Jamaica Stout from Big City Brewing in, you guessed it, Jamaica, is another great example. At 7.8% this is another one not for gulping, but which displays many of the qualities which makes “Export Stout” so interesting. This beer has a burnt brown sugar and molasses sweetness which gives way to obligatory roasted malt and flavours of savoury celery salt, rich rum soaked raisins, black cherry and a finish of drying hops with a slight burnt wood astringency. This beer was also brewed in the last Wetherspoons Real Ale Festival by Banks under the name 'Big City Stout', at a lower 5% ABV, and was a good beer but a shadow of its former self.
Next up is a beer which I can’t actually decide if I like or not, Dragon Stout. It was originally created by Hargreaves Geddes and Eugene Desnoes in Jamaica in 1918, but as D&G Ltd was bought by Diageo (in order to acquire the Red Stripe brand) it’s now technically made by them, although they maintain the recipe is unchanged. Dragon Stout (7.5%) is a touch too sweet for me although some beer geeks over at RateBeer seem to, well, rate it. It has a dominant sweet mocha flavour with hints of woody underipe mango and banana, and a slight soy sauce savouriness which creeps in when it warms. I’m not particularly a fan but it’s still worth trying.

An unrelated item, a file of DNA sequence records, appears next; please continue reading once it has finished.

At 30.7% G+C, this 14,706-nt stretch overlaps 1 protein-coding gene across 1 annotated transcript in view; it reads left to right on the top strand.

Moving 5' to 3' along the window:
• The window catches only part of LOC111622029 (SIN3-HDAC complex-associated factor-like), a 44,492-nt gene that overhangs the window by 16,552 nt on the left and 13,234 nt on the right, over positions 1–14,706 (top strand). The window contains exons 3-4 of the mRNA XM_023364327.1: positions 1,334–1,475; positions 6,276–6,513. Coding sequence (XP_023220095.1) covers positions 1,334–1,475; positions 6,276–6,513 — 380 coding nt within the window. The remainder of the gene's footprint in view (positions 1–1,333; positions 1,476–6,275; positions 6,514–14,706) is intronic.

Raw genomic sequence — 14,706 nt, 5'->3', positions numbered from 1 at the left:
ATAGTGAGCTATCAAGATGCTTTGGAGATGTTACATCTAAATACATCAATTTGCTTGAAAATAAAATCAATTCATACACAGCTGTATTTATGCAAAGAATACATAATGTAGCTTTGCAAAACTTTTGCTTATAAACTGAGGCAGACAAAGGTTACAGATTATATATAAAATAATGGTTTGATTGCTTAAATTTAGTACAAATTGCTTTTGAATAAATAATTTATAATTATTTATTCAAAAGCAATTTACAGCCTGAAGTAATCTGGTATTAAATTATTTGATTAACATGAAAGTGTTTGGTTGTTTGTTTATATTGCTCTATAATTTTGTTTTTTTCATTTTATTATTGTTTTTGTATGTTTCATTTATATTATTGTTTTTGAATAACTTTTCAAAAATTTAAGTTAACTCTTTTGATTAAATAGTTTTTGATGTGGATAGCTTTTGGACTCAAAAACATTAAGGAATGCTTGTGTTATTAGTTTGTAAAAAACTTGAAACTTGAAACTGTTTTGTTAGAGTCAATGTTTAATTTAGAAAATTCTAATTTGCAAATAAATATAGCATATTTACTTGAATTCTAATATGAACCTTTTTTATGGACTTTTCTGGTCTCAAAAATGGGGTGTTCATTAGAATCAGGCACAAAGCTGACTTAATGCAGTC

Finally, as well as the fantastic Nigerian version there are lots of different types of "Guiness Foreign Extra Stout" still being produced all over the World, which have got to be worth a go, including Malta, Jamaica, Mauritius, Belgium, and Canada. The Mauritian version brewed under license by Phoenix Brewery is next on my list to try, and I’ll report back on what it’s like after my holiday there in September*.